The new Common Council was sworn in today--at least eight of the ten alders were. Art Frick (First Ward) was not present. He reportedly had been sworn in last week at City Hall. Calvin Lewis (Third Ward) also was not present. It is still not clear if he intends to take office or not.
|Ryan Wallace, Third Ward|
|Malachi Walker and Theo Anthony, Fourth Ward|
|Vicky Daskaloudi and Dominic Merante, Fifth Ward|
The swearing in took place at the Central Fire Station. Seating was limited, and admission was by invitation only. Gossips was not invited and not present, but it was reported that Council president Tom DePietro delivered a speech at the event, in which he urged the new alders to emulate former First Ward alder Rebecca Wolff, who brought $1 million to the City in the form of the anti-displacement grant from Enterprise Community Partners. DePietro said the impact of the grant would be felt long into the future.
Gossips' Note: Back in 2008, when I was starting my second term as an alderman for the First Ward, I discovered that the representatives on the City Council in the very cool city of Madison, Wisconsin, were called alders, thus avoiding the gender specific terms alderman and alderwoman. I suggested to my colleagues on the Common Council that we should do the same in Hudson, but the idea was pooh-poohed by the Council president at the time, and it got no traction. In the past year, I have noticed that some of the alderwomen have taken to calling themselves alders. So, from hence forward, Gossips will use the term alder to refer to the women and men who represent the people of Hudson on the Common Council.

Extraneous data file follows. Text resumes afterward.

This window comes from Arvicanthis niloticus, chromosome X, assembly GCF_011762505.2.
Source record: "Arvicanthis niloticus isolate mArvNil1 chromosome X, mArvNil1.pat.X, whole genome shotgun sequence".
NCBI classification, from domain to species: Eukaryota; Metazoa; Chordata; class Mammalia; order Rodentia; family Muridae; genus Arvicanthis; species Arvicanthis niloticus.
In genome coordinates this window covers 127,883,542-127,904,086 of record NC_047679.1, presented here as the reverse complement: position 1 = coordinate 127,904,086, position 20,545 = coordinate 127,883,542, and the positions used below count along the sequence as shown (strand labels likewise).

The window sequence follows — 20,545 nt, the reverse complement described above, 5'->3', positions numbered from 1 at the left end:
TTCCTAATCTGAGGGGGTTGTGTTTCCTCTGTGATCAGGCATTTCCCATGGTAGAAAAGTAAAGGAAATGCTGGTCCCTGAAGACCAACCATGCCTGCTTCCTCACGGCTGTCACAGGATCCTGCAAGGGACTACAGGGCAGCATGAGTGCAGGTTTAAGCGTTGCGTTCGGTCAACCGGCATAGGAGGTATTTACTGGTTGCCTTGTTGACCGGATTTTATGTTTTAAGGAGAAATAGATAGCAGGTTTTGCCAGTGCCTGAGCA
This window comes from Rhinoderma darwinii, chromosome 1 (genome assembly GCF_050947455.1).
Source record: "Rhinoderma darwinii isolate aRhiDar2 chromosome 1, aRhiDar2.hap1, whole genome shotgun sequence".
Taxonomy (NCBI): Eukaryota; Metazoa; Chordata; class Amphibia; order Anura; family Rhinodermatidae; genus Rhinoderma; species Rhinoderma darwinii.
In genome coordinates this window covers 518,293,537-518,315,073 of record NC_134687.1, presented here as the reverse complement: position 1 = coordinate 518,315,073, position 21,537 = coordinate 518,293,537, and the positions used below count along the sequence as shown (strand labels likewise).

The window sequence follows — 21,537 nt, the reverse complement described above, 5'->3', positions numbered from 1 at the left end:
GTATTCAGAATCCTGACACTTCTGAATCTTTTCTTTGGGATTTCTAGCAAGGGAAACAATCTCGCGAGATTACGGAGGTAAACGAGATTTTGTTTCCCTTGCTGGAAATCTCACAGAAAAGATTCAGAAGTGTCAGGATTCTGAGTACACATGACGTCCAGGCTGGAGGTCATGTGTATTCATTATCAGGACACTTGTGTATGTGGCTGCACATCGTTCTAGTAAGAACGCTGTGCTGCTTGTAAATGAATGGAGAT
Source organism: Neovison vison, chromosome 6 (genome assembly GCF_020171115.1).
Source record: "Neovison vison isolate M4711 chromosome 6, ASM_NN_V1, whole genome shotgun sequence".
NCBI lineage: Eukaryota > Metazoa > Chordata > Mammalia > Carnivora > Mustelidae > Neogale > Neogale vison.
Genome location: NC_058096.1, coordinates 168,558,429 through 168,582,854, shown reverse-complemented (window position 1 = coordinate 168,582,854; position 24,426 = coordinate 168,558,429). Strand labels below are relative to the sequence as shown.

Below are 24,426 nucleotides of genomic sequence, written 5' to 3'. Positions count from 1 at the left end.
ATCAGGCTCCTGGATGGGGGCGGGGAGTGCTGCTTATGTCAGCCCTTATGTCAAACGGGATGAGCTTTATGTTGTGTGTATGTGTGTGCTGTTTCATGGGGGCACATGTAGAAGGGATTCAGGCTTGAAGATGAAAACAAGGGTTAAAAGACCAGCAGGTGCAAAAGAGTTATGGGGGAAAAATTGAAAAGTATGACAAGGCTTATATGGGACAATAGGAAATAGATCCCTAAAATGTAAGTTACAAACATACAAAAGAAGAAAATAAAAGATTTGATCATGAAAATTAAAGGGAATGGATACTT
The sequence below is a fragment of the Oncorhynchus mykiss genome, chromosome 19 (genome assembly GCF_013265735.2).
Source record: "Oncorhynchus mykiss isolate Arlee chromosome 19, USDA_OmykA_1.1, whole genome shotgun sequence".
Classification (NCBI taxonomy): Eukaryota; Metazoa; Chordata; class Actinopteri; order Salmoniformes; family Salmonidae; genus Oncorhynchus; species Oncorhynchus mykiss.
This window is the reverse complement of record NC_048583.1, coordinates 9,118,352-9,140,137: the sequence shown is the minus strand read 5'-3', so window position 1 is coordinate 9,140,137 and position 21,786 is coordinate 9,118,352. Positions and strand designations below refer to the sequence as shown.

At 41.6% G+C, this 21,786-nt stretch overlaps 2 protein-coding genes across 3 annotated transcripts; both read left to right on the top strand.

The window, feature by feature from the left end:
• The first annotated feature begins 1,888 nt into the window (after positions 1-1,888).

COPYRIGHT 2022 CAROLE OSTERINK
Carole, just out of curiosity— is there a historical precedence for the entirety of the Council to not be seated at the beginning of its term?ReplyDelete
Not that I'm aware of, but that doesn't mean it has never happened. What makes this situation seem a bit unusual is that the public doesn't know if Calvin Lewis intends to take the oath of office or not. He has not declared himself, one way or the other. We have Tom DePietro's statement that there will be a vacancy, so maybe he knows something the rest of us don't.Delete
Sure, listen to Tom. If any of the alders want to get nothing positive for the community accomplished in their two years in office through a total lack of policy chops or analysis and a deaf ear to constituents, Rebecca Wolff would be a prime example of how to get it done. Tom's had double that time in office and his trophy shelf looks about the same as Rebecca's.ReplyDelete
There are hopefully enough new Council members who want to work together to accomplish things for their community, from flashy grant applications (that actually do require cooperation to follow through on, ahem) to the mundane but important (street safety, sidewalks, sewers) to the forward looking (zoning changes to allow ADU construction in alleys for affordable housing, protecting and enhancing the waterfront), to working with departments such as HPD and DPW to both recognize the good work they've done and help them continue to do their jobs in a way that best serves the needs of the community. It should be a busy two years; I wish them well.
Hudson's growth and success has largely happened in spite of the City government. It's time City Hall stopped the performative nonsense and started getting down to business.
I'm sorry to say that Hudson's accomplishments since I have been here have always been in spite of the Government, in spite of the fact that we have tried to elect forward thinking people. Let's hope it works this time. Wishing the best to the new alders.Delete
Yes, out with the alderman moniker, in with alder. It should have been done long ago. Who will make it happen officially, though, and how much discussion will it require among the CC?Delete
Jennifer’s “in spite of the government” is spot on.Delete
Last year I discovered that even when citizens discover an issue, research it to the hilt, put the necessary politicos in touch with one another, then actually draft the required Resolution for them, nothing gets done.
Of course I’m talking about the 13 acres in Hudson owned by LaFargeHolcim (with a net worth in excess of $31 billion) which pays no property taxes in Hudson.